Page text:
How rare are COVID-19 infections for vaccinated people? Very rare in North Dakota, Minnesota
Vaccines to protect against COVID-19 are highly effective — more effective than many common drugs — yet a very small number of infections break through and, in very rare cases, result in deaths.
FARGO — Far less than 1% of people who have been fully vaccinated against COVID-19 in North Dakota and Minnesota have developed infections in spite of the protection, an expected phenomenon called breakthrough infections.
In North Dakota, health officials have identified 354 breakthrough infections among 264,447 fully vaccinated persons, including deaths of six elderly people over the age of 70.
"This is why it is so important for everyone in the community to be vaccinated, so we can protect the most vulnerable," said Molly Howell, immunization director at the North Dakota Department of Health. "The less COVID-19 circulating in the community, then the fewer cases, hospitalizations and deaths there will be."
Minnesota health officials have documented 1,942 breakthrough cases — 1,691 confirmed and 251 suspected — among 1,886,753 fully vaccinated persons, including 21 deaths, the average age for which was 75.
In both states, the numbers translate into a breakthrough infection rate of about 0.1% of those fully vaccinated, which public health officials said demonstrates that the vaccines are highly effective in preventing COVID-19 infections — and even more effective at preventing serious illness or death.
Breakthrough infections, according to the Centers for Disease Control and Prevention, are those that occur at least two weeks after a person has received a complete series of vaccinations, the point at which the person is considered fully vaccinated.
Almost half of North Dakota’s breakthrough infections — 145 — were among those who are 60 years old and over, Howell said. Eighty-three breakthrough infections were asymptomatic, and 36 resulted in hospitalization, according to state figures.
Also, 65 of North Dakota’s breakthrough infections involved people who had previously tested positive, so it wasn’t clear whether it was a new infection or enough of the virus remained for those people to again test positive, Howell said.
In Minnesota, breakthrough infections have resulted in 175 hospitalizations, and details that are available for 71 of those admissions showed an average age of 70.
Public health officials have advised that breakthrough infections are inevitable because the vaccines aren’t 100% effective in preventing infection. The two-dose Pfizer/BioNTech and Moderna vaccines are considered about 95% effective in preventing infections and the single-dose Johnson & Johnson vaccine is considered 67% effective.
“So you would expect, and even in clinical trials, some people went on to develop COVID-19,” Howell said.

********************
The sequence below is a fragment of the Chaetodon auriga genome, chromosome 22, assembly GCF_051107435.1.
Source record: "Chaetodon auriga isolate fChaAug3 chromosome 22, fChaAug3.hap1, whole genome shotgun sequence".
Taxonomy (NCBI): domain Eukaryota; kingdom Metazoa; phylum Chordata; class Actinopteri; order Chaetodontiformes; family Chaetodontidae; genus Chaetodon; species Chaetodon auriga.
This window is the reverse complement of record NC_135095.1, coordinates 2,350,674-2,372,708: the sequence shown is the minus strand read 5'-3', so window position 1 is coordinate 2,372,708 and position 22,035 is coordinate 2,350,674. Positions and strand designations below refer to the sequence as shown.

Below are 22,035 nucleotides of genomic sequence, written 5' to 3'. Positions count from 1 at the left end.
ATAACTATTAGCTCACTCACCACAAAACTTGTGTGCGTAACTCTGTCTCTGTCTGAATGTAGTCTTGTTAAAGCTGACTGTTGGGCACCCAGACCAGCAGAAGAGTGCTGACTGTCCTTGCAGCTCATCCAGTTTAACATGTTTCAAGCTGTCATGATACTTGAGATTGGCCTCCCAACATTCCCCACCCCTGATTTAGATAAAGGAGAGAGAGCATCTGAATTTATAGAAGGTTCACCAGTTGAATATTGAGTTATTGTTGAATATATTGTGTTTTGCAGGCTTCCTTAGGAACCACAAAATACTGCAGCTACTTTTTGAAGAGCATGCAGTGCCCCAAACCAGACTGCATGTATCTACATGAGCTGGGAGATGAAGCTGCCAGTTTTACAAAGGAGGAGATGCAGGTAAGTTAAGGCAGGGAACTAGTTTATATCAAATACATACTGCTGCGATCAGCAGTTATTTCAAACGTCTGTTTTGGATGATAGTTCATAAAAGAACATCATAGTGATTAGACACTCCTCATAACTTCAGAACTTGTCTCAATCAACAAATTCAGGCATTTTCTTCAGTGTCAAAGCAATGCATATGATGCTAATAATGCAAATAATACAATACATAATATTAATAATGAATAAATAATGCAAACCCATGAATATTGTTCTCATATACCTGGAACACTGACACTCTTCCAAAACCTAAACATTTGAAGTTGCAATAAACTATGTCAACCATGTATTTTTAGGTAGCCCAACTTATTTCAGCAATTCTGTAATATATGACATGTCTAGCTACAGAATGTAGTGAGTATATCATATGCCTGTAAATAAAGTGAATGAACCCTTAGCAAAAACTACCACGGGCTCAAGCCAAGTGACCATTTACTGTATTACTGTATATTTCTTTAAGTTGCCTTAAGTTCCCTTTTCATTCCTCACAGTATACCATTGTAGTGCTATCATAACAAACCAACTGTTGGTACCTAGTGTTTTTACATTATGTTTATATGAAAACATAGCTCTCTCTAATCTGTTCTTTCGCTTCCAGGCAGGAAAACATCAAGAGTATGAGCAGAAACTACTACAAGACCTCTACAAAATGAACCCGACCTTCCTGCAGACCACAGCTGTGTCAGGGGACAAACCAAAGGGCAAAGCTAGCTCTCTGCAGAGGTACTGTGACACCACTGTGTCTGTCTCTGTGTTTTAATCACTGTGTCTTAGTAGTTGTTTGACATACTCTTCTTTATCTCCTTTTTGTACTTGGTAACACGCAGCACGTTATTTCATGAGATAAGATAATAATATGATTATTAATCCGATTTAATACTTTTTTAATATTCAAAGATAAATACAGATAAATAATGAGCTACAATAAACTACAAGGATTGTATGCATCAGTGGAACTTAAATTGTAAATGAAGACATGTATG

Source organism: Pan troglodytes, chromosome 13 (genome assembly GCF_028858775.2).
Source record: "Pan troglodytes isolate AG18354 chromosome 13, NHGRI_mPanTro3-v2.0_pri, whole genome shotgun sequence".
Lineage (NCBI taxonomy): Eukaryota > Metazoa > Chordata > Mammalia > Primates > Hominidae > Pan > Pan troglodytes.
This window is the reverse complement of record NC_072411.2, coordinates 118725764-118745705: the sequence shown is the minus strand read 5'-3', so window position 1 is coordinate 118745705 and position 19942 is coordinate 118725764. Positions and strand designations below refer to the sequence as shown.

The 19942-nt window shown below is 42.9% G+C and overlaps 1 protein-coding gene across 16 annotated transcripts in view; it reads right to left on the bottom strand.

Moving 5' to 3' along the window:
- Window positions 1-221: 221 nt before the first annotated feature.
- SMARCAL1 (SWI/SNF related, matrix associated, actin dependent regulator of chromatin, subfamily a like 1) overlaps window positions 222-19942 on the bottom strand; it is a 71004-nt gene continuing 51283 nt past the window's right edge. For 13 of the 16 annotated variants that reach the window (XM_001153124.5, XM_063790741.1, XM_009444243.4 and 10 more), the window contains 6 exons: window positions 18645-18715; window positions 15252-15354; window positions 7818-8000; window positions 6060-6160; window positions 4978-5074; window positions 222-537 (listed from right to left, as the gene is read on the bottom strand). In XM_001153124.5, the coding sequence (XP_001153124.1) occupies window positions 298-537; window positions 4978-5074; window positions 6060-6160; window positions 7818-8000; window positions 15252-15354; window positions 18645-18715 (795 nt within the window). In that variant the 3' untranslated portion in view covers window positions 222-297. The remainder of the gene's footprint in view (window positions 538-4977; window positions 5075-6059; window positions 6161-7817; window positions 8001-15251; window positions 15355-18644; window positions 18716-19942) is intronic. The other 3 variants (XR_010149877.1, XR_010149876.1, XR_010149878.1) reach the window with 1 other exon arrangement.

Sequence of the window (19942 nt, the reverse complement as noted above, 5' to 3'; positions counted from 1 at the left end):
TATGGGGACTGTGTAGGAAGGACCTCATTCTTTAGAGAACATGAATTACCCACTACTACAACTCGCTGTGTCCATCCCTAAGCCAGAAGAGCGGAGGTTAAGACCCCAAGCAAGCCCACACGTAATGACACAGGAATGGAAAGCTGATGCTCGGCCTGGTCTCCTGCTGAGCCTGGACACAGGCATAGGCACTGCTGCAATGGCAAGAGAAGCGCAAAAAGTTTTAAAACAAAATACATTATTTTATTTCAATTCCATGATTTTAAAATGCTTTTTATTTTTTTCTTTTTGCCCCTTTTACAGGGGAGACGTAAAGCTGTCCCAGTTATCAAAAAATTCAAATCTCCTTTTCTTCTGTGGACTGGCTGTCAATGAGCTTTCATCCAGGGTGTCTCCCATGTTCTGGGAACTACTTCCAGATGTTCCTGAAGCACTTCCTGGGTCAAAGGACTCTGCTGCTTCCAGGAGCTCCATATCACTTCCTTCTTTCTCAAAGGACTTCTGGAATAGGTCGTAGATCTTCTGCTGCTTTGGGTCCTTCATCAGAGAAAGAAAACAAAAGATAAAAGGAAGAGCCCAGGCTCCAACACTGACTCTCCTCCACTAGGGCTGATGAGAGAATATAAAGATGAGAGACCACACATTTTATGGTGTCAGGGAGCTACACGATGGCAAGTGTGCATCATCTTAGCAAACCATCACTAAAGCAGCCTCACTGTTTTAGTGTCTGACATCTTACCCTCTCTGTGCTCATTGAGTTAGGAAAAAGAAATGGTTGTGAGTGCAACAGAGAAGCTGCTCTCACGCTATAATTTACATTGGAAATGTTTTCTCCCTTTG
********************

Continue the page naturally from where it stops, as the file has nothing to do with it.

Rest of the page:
The reality of breakthrough infections underscores the importance of everyone to get vaccinated in order to prevent spreading the coronavirus, she said. Vaccinating only those who are the most vulnerable, including the elderly and those with underlying health conditions such as diabetes or heart disease, won’t check the spread of the virus, she added.
Vaccinations that so far have protected 99.9% of North Dakota’s inoculated population likely saved more than 7,000 lives, Howell said. “That’s significant,” she said.
Also, both deaths and hospitalizations of those 65 and over have dropped sharply since vaccinations began, Howell said.
Between August and November of 2020, before vaccinations began, 1,614 North Dakotans age 65 and older were hospitalized for COVID-19, she said. From January through April, after the vaccine became available, the number plunged to 258, or a decrease of 84%.
Similarly, North Dakota recorded 859 COVID-19 deaths for those 65 and older from August through November last year, and 109 deaths in that age group from January through April, a decrease of 87%, Howell said.
Even among the elderly who are more vulnerable, those who have been fully vaccinated are at “extremely low risk” of death from COVID-19, she said.
Dr. Avish Nagpal, the chief infectious disease specialist at Sanford Health in Fargo, said people have an unrealistic expectation that vaccines can prevent all infections.
“Nothing in life is going to be 100%,” he said. “That would be a miracle. We hold vaccines to a different standard.”
Still, vaccines are much more effective than common drugs to prevent strokes and heart attacks, for example, Nagpal said.
The vaccines are even more effective in preventing serious illness or death than they are in preventing infection, he said. Those who don’t get vaccinated and get infected by the coronavirus risk developing long-term symptoms, Nagpal said, including shortness of breath, fatigue and neurological or heart problems.
“Vaccine is way more cost-effective and way more efficacious than the common drugs we take,” he said.
The population of Sanford employees in the Fargo service region provides an illustration of how effective the vaccines are, Nagpal said.
In rounded numbers, almost 80% of Sanford employees have been vaccinated, or 8,000 of 10,000 employees. Among those 8,000 vaccinated employees, 17 breakthrough COVID-19 infections have been documented.
But among the 2,000 unvaccinated employees, 117 have caught COVID-19. In other words, Nagpal said, roughly 90% of infections occurred among the roughly 20% of employees who weren’t vaccinated.
Nagpal and other experts believe it is unlikely that the United States will see another significant infection surge because enough of the population has been vaccinated.
In North Dakota, 43.7% are fully vaccinated and in Minnesota 50.5%, according to state figures.